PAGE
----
Improve your wireless network security now!

Internet router

These days everyone has a wireless network at home or access to one at a local coffee shop or hangout. However, for home use, securing the devices isn’t the only step to protecting your personal information. If you haven’t updated your home network’s router in months or years, you could be vulnerable to online threats already being used across the world.

Manage your router or firewall

If you have a router controlled by your Internet provider (e.g. cable or phone company), you may want to consider adding a second personal router (firewall) for an added layer of security. Over the past few years many articles have been written on how most cable companies deploy routers that lack rudimentary security.

Your laptop or desktop computer usually also has its own firewall you can turn on or off for even more protection. Taking these steps to ensure the security of your personal information requires just a little time and effort on your part.

Check the remote management feature

If you have recently enabled the remote management access feature on your router to allow another user (such as help desk personnel) to configure, upgrade and check the status of your router through the Internet, it is important to disable that feature once your issue has been resolved.

Remote management is off by default. But a hacker might try to break your router password. It is best to turn remote management off after use, so that the router cannot be administered remotely.

Not-so-free Wi-Fi endangers your personal network, too

There is nothing like gaining access to Wi-Fi so you can stay connected with your computer, tablet or mobile phone without having to drain your data plan. However, we have all heard that saying “nothing in life is free.” That applies to free Wi-Fi, too.

While no money changes hands for this use, you do give up some online privacy, which you may not be aware. Security of your personal device and sensitive information are areas that can be lost when using free wireless, unless you are adding some basic protective measures. Whether for personal or professional use, when connecting to unsecure wireless networks make sure to Stop. Think. Connect.

  • STOP: Before you use the Internet, take time to understand the risks and learn how to spot potential problems.
  • THINK: Take a moment to be certain the path ahead is clear. Watch for warning signs and consider how your actions online could impact your safety, or your family’s.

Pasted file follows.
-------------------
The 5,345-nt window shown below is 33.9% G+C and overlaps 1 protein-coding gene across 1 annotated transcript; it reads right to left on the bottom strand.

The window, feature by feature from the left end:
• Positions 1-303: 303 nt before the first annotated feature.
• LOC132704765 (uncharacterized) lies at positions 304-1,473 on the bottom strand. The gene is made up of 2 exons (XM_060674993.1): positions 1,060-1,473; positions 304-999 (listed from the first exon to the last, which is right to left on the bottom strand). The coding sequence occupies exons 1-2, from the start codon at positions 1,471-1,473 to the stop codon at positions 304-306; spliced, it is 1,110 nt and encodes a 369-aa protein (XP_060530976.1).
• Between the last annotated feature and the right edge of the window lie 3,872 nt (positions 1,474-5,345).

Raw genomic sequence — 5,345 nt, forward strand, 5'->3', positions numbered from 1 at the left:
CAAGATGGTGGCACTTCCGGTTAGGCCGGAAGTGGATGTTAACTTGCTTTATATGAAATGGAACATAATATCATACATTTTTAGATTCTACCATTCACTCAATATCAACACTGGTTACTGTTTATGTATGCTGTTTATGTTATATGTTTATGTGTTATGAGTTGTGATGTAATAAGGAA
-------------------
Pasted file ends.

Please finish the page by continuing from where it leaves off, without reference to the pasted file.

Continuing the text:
• CONNECT: Enjoy the Internet with greater confidence, knowing you’ve taken the right steps to safeguard yourself and your computer.

“Security awareness and education is vital for our members to help increase their knowledge as well as give them valuable information for protecting themselves and their sensitive data,” said LGFCU’s Senior Vice President of Managed Information Systems Terry W. Phelps, Jr. 

Final tips for online safety

Here are a few additional ways to help you protect your personal information and devices.

  • Turn off sharing on all devices.
  • Keep software (all applications and device operating systems) updated.
  • Turn on your desktop or laptop firewall (PC/Mac) to block unwanted traffic whether at home or away.
  • Maintain antivirus and malware software for your PC or Mac. (Think of a virus as a specific type of malware, one designed to replicate and spread. Malware, on the other hand, describes a variety of unwanted or malicious code.)
  • Improve browser security and privacy settings by keeping your browser updated as well increase the built-in security for your preferred browser.
    • Turn on the pop-up blocker
    • Use the Do Not Track options
    • Disable 3rd party cookies
    • Enable built-in malware protection or protect mode
    • Turn off browser plug-ins you don’t use or need such as Flash, Active-X and Java
    • Add known sites and trusted sites to appropriate managed exceptions list

While this isn’t an all-inclusive list, these steps will give you a strong foundation for safe browsing and wireless connecting.

Learn more about evaluating your web browser's security settings from the United States Computer Emergency Readiness Team (US-CERT) or more about online security awareness

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